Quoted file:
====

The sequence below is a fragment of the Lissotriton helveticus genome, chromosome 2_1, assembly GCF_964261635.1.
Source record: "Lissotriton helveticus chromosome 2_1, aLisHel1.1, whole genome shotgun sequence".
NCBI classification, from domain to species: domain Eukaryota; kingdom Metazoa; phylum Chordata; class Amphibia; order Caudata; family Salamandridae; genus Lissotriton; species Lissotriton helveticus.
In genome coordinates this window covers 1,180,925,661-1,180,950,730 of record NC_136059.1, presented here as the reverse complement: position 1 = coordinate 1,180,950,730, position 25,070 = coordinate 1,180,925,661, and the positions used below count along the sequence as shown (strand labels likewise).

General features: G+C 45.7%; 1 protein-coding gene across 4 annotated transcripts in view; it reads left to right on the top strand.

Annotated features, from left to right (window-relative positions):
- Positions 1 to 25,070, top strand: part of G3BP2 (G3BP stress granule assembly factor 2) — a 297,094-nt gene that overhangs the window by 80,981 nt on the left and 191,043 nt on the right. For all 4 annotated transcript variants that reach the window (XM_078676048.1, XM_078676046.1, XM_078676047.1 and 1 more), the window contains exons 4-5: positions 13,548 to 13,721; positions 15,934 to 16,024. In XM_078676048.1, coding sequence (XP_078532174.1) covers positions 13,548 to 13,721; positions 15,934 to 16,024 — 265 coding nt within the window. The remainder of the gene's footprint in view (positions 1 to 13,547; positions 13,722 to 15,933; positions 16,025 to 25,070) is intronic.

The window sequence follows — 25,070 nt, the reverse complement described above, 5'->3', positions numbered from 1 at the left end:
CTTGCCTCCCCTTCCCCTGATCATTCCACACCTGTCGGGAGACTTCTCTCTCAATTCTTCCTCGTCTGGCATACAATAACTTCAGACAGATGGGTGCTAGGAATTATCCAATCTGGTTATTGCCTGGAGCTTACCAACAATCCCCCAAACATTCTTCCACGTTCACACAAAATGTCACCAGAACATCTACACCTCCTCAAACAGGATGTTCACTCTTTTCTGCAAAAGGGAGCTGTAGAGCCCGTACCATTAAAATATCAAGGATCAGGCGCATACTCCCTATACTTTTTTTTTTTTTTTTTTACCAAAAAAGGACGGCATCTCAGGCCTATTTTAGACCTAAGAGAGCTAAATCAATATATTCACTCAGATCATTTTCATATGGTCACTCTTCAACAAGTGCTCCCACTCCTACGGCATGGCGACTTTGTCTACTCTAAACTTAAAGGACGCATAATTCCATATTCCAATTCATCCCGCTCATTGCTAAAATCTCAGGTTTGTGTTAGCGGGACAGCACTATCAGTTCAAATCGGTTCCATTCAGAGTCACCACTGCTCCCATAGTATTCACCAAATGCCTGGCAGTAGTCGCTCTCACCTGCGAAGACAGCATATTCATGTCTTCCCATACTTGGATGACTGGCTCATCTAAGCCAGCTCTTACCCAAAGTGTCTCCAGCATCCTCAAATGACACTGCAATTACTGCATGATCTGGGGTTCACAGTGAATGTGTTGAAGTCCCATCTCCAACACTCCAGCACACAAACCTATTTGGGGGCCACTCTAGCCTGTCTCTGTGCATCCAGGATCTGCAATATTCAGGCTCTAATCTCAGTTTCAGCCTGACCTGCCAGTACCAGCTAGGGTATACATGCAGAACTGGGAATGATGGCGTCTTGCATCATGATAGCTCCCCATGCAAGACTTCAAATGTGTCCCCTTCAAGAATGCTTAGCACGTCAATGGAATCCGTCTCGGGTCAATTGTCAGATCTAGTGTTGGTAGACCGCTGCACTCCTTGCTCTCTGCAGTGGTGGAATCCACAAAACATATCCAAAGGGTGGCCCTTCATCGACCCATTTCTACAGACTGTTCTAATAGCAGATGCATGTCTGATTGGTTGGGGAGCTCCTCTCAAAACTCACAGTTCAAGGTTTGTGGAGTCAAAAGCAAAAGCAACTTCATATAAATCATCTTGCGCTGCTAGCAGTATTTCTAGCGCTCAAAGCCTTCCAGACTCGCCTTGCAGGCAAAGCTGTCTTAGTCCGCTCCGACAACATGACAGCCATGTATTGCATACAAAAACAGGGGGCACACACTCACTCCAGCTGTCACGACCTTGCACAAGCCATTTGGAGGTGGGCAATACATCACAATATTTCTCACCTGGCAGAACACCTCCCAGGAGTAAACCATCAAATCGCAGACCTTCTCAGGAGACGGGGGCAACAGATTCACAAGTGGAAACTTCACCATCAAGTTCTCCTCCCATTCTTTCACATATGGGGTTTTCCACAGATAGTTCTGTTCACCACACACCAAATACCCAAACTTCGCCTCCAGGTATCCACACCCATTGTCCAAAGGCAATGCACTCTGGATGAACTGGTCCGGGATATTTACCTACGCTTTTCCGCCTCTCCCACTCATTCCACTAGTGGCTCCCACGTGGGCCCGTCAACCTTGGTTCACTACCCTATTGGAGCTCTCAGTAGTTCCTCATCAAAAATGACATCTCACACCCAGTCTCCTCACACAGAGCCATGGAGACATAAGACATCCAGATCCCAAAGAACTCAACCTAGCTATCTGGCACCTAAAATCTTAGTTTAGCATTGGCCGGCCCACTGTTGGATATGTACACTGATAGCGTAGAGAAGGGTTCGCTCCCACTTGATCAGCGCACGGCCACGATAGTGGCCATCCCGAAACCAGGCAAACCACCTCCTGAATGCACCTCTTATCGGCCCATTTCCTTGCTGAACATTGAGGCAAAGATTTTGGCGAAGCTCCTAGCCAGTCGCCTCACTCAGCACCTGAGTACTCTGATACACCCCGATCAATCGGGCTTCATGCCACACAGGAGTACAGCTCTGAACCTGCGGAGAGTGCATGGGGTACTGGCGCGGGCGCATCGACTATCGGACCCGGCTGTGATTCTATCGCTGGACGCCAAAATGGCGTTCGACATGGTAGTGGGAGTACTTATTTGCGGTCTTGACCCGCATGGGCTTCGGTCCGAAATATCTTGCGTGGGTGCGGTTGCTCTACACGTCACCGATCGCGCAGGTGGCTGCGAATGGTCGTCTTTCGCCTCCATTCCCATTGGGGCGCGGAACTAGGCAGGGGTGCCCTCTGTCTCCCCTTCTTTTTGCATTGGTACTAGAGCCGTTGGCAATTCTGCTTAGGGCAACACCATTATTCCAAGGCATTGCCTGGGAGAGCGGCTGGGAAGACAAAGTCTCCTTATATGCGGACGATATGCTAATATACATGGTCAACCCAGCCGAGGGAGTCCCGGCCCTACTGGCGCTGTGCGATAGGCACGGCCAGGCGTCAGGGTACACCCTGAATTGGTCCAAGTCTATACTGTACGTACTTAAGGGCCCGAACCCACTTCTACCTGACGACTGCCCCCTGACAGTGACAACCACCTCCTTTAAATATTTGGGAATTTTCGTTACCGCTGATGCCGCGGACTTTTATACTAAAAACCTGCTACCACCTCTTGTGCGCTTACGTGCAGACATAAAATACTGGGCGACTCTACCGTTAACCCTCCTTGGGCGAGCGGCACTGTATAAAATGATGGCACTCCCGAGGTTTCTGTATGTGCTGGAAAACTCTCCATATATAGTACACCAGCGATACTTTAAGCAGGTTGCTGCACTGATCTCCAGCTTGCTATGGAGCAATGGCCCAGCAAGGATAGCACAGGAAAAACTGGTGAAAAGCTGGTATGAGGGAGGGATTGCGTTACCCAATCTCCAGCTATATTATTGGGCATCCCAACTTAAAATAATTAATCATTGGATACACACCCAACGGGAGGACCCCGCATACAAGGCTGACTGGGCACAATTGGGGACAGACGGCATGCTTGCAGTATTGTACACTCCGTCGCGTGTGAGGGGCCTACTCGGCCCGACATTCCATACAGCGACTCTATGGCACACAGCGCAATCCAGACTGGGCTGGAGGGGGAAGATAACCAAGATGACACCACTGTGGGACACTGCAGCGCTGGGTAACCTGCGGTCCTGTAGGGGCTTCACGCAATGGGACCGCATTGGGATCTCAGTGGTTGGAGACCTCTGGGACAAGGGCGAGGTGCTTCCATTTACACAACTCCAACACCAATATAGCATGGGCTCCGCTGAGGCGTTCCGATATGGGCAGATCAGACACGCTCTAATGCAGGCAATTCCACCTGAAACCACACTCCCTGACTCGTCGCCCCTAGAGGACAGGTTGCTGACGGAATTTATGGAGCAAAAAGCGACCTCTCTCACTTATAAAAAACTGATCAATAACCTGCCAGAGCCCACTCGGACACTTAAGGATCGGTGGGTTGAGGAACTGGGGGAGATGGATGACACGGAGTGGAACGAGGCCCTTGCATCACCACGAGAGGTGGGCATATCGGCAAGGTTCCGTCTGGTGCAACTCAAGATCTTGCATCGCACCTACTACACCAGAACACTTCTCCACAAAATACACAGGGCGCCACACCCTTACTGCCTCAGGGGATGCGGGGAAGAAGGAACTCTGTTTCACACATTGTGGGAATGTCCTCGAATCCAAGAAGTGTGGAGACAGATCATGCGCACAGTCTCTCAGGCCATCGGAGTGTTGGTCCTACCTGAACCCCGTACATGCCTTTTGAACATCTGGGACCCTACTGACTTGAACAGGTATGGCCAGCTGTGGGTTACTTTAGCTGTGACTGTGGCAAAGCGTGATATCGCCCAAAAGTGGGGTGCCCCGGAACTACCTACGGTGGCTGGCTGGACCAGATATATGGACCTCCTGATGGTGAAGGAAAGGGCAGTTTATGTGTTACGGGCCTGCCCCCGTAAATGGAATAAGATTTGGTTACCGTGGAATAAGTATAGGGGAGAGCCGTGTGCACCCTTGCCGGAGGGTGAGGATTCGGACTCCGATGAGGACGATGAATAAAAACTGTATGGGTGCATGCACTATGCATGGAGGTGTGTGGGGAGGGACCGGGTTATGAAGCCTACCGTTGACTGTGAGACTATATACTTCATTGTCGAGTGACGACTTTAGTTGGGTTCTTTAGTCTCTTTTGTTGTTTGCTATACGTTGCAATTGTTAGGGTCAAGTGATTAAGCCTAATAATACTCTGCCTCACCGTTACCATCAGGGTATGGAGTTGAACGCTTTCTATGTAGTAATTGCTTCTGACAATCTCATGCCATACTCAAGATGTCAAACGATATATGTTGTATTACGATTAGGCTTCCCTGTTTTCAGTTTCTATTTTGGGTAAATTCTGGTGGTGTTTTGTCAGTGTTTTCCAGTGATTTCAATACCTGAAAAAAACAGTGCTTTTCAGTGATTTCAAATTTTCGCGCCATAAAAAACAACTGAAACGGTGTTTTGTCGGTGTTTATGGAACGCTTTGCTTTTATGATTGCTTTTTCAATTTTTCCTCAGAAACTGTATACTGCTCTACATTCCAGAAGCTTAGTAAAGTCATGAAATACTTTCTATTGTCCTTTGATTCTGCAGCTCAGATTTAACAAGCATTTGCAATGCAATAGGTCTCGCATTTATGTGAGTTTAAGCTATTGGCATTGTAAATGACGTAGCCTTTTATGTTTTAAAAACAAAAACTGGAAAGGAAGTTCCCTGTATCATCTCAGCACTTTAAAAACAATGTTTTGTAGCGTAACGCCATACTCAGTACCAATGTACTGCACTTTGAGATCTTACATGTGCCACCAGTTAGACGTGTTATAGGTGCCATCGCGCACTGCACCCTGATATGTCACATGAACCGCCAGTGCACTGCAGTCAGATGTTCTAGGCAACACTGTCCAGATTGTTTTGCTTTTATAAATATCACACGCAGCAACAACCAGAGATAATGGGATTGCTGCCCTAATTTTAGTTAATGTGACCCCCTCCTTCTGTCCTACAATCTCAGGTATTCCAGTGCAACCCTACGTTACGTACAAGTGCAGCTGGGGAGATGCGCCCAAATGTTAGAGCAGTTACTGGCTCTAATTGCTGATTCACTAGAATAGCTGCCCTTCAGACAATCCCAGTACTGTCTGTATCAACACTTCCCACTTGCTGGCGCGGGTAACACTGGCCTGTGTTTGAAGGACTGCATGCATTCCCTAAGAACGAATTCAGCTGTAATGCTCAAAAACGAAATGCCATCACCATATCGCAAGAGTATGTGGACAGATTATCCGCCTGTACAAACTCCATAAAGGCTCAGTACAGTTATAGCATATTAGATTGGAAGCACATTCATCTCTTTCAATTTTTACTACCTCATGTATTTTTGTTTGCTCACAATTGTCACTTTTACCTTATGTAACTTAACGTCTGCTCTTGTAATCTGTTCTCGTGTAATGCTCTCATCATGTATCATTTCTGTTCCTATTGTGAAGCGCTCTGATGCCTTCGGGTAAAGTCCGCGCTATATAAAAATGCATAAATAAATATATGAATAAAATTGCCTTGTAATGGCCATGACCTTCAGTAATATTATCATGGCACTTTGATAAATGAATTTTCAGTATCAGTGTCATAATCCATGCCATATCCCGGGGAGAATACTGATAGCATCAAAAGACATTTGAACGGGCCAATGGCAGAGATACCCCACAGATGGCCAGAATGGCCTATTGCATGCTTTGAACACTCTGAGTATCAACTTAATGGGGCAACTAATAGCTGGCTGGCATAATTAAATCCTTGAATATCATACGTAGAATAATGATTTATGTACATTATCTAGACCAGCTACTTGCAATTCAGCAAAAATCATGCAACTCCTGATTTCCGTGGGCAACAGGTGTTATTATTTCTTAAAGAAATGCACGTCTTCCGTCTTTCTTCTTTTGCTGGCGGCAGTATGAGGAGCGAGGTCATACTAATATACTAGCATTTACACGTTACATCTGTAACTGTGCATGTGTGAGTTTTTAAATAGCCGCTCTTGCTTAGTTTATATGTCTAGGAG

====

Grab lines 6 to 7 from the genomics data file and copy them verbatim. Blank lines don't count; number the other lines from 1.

Annotated features, from left to right (window-relative positions):
- Positions 1 to 25,070, top strand: part of G3BP2 (G3BP stress granule assembly factor 2) — a 297,094-nt gene that overhangs the window by 80,981 nt on the left and 191,043 nt on the right. For all 4 annotated transcript variants that reach the window (XM_078676048.1, XM_078676046.1, XM_078676047.1 and 1 more), the window contains exons 4-5: positions 13,548 to 13,721; positions 15,934 to 16,024. In XM_078676048.1, coding sequence (XP_078532174.1) covers positions 13,548 to 13,721; positions 15,934 to 16,024 — 265 coding nt within the window. The remainder of the gene's footprint in view (positions 1 to 13,547; positions 13,722 to 15,933; positions 16,025 to 25,070) is intronic.